Protection Racket


Surely he will save you from the fowler’s snare and from the deadly pestilence. (Psalm 91:3)

One of the perks of being on God’s good side is that you’ve got some contractual entitlements. These include an extended warranty, a sin exchange program, a user manual (which, unfortunately, is a bit on the long side), numerous other user-friendly user manuals to explain the user manual, a broad selection of doctrines to choose from (many of which come with their own denominations), access to a 24 hour heavenly service center (with a wait time from a few seconds to thousands of years), damnation exemption (which may or may not include a rapture clause), infilling of the Holy Spirit (which may or may not include any of the following: tongues, perfection, sin-waivers, prosperity, a book deal, Tourette’s, or a divorce), and, in some special cases for those who go for such things, martyrdom.

One of the best perks of all, however, is the protection provision. God promises to rescue his subjects from all kinds of trouble. I can testify that he holds his end up most of the time. For example, I have never been caught in a fowler’s snare even once. I have also never gotten hit with pestilence (though I’ve had the chicken pocks, the measles, the mumps, and have gotten the flu a few times). According to Psalm 91, I don’t have to worry about the terror of night (I got over that a long time ago anyway); I don’t have to worry about flying arrows or the plague either, which is quite a relief. I’m also assured that I can step on a lion and a cobra and get away with it (but I think I’ll just stick to ants).

I do have a couple of questions though. The contract clearly states that God will tell his angels to lift me up “so that you will not strike your foot against a stone.” Now I know for a fact that I’ve stubbed my toe lots of times. What I want to know is if it was some dimwit angel who dropped the ball or if God has some fine print in there that says it only counts for stones and that a “stone” is limited to a certain circumference. So maybe I actually stubbed my toe on a rock, which would not be covered as would be the case with doors or steps or furniture. God can be extremely meticulous about certain things.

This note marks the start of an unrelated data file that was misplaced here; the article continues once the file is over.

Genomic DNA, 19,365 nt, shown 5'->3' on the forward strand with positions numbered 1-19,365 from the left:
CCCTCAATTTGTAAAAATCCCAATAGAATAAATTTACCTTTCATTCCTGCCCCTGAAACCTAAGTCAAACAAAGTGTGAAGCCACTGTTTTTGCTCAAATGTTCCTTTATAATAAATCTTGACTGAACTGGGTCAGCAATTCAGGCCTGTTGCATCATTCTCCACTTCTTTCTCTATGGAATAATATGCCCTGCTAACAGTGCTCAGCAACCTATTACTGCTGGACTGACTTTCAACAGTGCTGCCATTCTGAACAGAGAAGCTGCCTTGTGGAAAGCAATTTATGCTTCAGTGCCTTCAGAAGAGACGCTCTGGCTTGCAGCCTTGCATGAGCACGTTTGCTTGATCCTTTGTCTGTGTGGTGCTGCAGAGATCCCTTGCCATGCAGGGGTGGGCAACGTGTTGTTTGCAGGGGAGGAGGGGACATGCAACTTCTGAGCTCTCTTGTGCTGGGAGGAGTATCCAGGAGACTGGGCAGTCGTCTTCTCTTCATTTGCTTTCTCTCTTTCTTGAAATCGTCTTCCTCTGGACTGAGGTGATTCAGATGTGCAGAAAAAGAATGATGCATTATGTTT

The contract also very clearly states that “no disaster will come near your tent.” Now I admit that I’ve only camped in a tent a couple of times, but one time when I did it rained so hard that I got soaked right through my tent.  My clothes and sleeping bag were drenched.  I don’t mean to be a picky, but that was a small scale disaster to me. Maybe God underwrites only catastrophic wetness like the Flood. Even so, I was pretty miserable.

This brings up one more thing. The contract says that “no harm will befall” me. I don’t know what God’s definition of harm is, but I don’t think we have the same one. If harm means “physical injury or mental damage” then God has some explaining to do. I’ve had a broken arm, a broken toe, a cracked wrist, a ripped knee, ingrown toenails, headaches, bruises, sprained ankles, eye infections, pneumonia, sinus infections, and psychological trauma. Just what are you supposed to call those, uninsured acts of God? Excuse me, but either God has overwritten his promissory note or he needs a lawyer to clarify his intent.

On the whole, God may have a solid batting average when it comes to protecting his people from bad things, and as long as you are within the limitations of the contract you can whistle while you work. But if you get whacked by a falling communications satellite while in the shower, you’re probably just screwed.


2 Responses

  1. I don’t believe in suffering. It is against my theology.

    O ye of little faith.


  2. I agree! What’s up God? I have a very nasty cold! Isn’t that pestilence? Or does that have to do with real bugs? I appreciate the rest though! lol

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